Company To Capture Market Share with Unique Chip Solutions

The Indian semiconductor sector is experiencing a boom in new firms that provide unique design solutions. Among these rising competitors, Bangalore’s FermionIC stands out for its emphasis on integrated beamformer technology.

Integrated Solutions for Streamlined Signal Processing

In a recent interview with Digitimes Asia, FermionIC’s CEO, Gautam Kumar Singh, highlighted the company’s unique selling proposition (USP): providing a comprehensive beamformer plus front-end module IC solution for radar and satellite communication applications.”Unlike traditional RF companies,” Singh explained, “we offer an integrated solution for the entire signal chain. This eliminates the need for customers to worry about integrating parts from various vendors.”

FermionIC’s PSAT beamformer chips have a significant advantage: they do not need a pre-power amplifier. This simplifies system design, decreases component count, and provides significant cost and space benefits to clients. “It’s a feature that most competitors lack,” Singh emphasized. “Our approach allows for a much simpler overall system design, leading to enhanced efficiency and reduced complexity for our clients.”

Growth and Expansion on the Horizon

FermionIC now employs a team of roughly 35 workers, with ambitious plans to expand to 60-70 engineers within the next year. The emphasis will be on growing the company’s system engineering team to focus on modular microsystems and application development. Singh believes that Fermionic’s parts will be widely used in full-scale production in the near future, primarily by large radar companies. Furthermore, the company is looking into the potential of its core technology for automotive applications. “We might see prototypes suitable for the automotive and V-band contactless gigabit transceiver markets emerge within the next two years,” Singh added, outlining the company’s short-term goals.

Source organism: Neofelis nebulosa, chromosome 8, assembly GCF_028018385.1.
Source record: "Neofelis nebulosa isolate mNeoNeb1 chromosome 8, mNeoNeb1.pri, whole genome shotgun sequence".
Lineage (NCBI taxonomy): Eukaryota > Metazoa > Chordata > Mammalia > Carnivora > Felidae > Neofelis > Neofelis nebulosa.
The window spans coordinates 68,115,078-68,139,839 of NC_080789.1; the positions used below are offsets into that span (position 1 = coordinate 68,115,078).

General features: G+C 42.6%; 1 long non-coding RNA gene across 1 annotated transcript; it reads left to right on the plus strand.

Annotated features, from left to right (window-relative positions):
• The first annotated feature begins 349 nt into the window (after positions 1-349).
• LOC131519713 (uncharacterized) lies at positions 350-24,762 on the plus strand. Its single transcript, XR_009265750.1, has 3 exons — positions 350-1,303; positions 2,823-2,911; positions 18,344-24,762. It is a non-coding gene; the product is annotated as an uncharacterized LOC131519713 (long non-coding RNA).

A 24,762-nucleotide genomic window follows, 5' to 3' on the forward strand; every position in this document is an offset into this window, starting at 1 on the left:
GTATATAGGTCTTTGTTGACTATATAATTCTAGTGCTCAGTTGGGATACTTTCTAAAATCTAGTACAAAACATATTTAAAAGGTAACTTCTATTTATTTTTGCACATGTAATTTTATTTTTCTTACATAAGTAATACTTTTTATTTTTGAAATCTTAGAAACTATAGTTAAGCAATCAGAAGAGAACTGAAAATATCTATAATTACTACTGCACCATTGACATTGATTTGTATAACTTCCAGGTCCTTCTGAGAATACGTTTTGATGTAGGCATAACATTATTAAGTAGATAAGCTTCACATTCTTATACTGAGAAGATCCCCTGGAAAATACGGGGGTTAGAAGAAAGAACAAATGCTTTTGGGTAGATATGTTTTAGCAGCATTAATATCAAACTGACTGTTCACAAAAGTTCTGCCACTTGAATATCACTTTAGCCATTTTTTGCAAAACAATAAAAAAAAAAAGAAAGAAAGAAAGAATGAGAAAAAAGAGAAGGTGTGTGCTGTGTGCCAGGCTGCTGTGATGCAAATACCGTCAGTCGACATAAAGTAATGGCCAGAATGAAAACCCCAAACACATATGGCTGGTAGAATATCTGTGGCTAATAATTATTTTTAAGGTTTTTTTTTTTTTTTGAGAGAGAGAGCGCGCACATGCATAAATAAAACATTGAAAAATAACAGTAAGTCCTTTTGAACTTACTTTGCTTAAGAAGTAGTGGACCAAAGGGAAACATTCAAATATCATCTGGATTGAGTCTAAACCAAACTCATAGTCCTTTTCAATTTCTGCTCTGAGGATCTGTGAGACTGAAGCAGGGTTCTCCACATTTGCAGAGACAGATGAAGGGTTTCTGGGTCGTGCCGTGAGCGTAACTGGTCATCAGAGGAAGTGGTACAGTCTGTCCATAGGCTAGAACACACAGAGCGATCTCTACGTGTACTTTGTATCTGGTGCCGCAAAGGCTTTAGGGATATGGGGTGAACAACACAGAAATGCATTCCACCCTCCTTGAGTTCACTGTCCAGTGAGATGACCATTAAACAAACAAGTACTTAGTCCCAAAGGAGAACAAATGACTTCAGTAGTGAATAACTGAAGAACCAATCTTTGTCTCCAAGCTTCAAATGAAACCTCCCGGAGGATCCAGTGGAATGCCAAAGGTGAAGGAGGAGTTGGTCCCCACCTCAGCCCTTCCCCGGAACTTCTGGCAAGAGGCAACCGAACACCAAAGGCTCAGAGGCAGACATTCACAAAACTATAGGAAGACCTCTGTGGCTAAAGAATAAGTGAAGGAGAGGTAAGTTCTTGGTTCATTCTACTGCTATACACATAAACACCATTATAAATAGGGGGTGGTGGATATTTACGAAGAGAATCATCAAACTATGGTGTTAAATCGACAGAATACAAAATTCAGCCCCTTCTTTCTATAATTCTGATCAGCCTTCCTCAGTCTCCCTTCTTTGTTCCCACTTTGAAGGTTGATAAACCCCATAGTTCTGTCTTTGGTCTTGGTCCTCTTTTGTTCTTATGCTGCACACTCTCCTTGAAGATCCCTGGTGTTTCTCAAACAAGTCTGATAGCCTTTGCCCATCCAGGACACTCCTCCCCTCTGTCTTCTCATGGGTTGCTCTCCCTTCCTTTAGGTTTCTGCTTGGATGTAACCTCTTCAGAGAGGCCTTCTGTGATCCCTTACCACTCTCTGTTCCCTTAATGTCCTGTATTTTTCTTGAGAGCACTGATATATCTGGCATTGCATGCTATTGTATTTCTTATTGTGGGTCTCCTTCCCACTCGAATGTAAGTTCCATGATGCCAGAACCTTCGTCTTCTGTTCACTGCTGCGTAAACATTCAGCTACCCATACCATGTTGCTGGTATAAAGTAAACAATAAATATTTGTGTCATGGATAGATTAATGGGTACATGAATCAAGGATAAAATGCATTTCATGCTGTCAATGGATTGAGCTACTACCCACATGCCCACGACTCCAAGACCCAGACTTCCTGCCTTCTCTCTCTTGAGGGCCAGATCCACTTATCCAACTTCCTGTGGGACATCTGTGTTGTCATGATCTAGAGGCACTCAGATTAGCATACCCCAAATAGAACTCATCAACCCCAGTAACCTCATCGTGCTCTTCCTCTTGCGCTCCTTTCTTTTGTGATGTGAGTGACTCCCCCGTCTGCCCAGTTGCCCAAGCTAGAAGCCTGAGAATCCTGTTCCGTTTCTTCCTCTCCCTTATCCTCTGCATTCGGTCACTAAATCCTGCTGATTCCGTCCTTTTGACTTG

Targeting System Integrators in the B2B Market

FermionIC operates within the B2B (business-to-business) space, catering primarily to system integrators. Their ICs are envisioned as core components for radars built by leading companies like AMPLs, BELs, Northrop Grumman, and Teledyne. “Our core technology caters to the X-band, which has applications in satellite communication, electronic warfare, military radar, and weather sensing,” Singh elaborated. “Our parts are already listed on the Government of India’s e-Marketplace (GeM) portal, although the response time through this channel can be slow.”

Recognizing the future potential of the X-band, Fermionic is strategically moving away from the C-band, which dominated previous generations of radar solutions.

Balancing Domestic and International Demand

While Fermionic acknowledges that strategic sector needs in India, particularly defense and electronic warfare, will be a primary driver in the near future, the company is actively pursuing international expansion through strategic partnerships and marketing efforts. “Demand from strategic sectors like satellite communication, defense, and airborne systems will undoubtedly come from India,” Singh said. “However, we’re also looking to establish a global footprint through strategic partnerships, aiming to distribute our parts in other regions as well.”

Fermionic anticipates high domestic demand for the next two years, followed by a large international presence during the next five years. Establishing a solid foundation and providing successful solutions will pave the path for future growth and expansion into new markets.

Challenges and Opportunities in the Global Market

The intrinsic features of RF technology provide a distinct geographical perspective. For example, the X-band encompasses a vast frequency range (up to 12 GHz), yet each country may only use a fraction of this spectrum. To account for these differences, most chip manufacturers strive to provide a broad dynamic range. Fermionic has posted its products on the GeM site run by the Indian government in order to attract a larger worldwide audience. Singh does, however, admit the platform’s flaws, which include poor response times and imprecise product classification.

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As an editor at Atom News, Ira Chatterjee combines her passion for storytelling with a commitment to journalistic integrity. Ira Chatterjee editorial expertise lies in technology and lifestyle, ensuring that our readers stay informed about the latest trends and innovations.